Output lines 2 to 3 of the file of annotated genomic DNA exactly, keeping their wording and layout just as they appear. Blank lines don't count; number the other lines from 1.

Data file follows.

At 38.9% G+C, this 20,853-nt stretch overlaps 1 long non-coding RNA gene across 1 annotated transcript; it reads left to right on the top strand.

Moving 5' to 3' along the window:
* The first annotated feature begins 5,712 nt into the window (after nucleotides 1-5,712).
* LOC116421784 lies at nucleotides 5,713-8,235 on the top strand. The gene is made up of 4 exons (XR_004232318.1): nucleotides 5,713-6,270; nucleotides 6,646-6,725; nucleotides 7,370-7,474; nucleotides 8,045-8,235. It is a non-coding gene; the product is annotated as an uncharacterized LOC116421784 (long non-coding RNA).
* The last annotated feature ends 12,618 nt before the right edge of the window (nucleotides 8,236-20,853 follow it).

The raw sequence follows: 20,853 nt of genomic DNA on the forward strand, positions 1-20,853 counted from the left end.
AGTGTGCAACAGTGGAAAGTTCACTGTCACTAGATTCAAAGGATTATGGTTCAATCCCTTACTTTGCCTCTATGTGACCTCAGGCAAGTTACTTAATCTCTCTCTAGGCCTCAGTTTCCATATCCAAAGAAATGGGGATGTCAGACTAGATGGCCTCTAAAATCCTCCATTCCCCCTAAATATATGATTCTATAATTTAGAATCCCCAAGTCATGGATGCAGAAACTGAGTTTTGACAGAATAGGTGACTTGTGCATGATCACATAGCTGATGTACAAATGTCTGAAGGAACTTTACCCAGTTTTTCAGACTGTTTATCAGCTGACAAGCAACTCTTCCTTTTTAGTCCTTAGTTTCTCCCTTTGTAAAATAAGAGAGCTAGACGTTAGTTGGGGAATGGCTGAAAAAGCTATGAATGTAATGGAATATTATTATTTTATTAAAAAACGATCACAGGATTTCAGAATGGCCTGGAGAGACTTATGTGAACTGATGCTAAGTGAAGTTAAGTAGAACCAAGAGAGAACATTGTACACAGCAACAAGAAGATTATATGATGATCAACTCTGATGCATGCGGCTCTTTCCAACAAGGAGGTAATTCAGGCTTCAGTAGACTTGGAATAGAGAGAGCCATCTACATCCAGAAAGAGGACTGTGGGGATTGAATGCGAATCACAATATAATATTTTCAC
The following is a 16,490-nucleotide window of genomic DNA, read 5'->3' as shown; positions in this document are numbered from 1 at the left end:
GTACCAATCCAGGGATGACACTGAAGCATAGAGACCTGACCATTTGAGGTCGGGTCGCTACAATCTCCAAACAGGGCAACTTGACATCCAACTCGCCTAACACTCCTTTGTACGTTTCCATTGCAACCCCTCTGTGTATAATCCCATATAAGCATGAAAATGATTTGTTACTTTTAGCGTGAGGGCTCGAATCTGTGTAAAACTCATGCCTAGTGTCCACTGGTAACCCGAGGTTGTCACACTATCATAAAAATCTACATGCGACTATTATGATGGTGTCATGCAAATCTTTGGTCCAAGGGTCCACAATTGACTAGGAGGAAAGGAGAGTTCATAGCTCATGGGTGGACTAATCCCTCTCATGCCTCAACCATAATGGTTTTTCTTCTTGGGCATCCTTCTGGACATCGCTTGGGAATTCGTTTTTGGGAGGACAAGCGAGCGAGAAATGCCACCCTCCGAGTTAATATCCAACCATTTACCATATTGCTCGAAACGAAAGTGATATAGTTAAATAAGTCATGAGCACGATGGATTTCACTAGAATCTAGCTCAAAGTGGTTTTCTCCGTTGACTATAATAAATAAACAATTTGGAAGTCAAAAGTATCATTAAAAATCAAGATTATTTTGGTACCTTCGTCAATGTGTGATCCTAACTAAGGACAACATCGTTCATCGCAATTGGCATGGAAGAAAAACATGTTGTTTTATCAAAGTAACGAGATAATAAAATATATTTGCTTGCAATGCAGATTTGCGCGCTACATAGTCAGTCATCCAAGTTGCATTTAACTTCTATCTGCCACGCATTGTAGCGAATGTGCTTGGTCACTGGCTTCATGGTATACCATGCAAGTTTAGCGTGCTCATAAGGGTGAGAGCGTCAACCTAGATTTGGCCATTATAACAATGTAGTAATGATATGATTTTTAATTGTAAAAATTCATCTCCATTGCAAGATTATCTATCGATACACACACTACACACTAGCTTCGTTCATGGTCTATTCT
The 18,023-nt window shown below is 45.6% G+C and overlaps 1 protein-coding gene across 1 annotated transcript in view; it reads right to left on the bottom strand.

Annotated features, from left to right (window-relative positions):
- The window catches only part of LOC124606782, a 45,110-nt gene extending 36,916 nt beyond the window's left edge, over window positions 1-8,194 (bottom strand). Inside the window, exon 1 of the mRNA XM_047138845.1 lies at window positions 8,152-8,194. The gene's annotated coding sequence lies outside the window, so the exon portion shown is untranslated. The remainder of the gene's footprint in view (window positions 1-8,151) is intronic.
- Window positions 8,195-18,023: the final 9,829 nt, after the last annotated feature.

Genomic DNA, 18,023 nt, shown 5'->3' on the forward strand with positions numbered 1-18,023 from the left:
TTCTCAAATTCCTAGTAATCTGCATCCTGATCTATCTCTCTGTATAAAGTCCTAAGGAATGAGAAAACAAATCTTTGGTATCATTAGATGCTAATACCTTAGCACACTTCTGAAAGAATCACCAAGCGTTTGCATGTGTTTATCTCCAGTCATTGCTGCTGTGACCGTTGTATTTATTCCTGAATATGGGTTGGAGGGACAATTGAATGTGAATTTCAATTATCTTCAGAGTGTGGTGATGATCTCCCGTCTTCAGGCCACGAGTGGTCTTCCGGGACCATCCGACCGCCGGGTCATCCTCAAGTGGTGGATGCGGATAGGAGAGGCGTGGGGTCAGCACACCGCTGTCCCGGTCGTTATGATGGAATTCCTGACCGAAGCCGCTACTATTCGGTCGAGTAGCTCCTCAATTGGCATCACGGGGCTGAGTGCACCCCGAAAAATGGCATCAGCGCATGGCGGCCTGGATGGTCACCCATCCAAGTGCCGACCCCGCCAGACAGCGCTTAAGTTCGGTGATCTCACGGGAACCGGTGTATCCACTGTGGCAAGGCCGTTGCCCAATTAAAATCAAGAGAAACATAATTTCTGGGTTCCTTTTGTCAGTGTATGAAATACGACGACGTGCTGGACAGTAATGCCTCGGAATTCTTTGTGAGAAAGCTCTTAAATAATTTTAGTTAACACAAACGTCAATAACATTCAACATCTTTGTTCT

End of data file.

Moving 5' to 3' along the window:
* The first annotated feature begins 5,712 nt into the window (after nucleotides 1-5,712).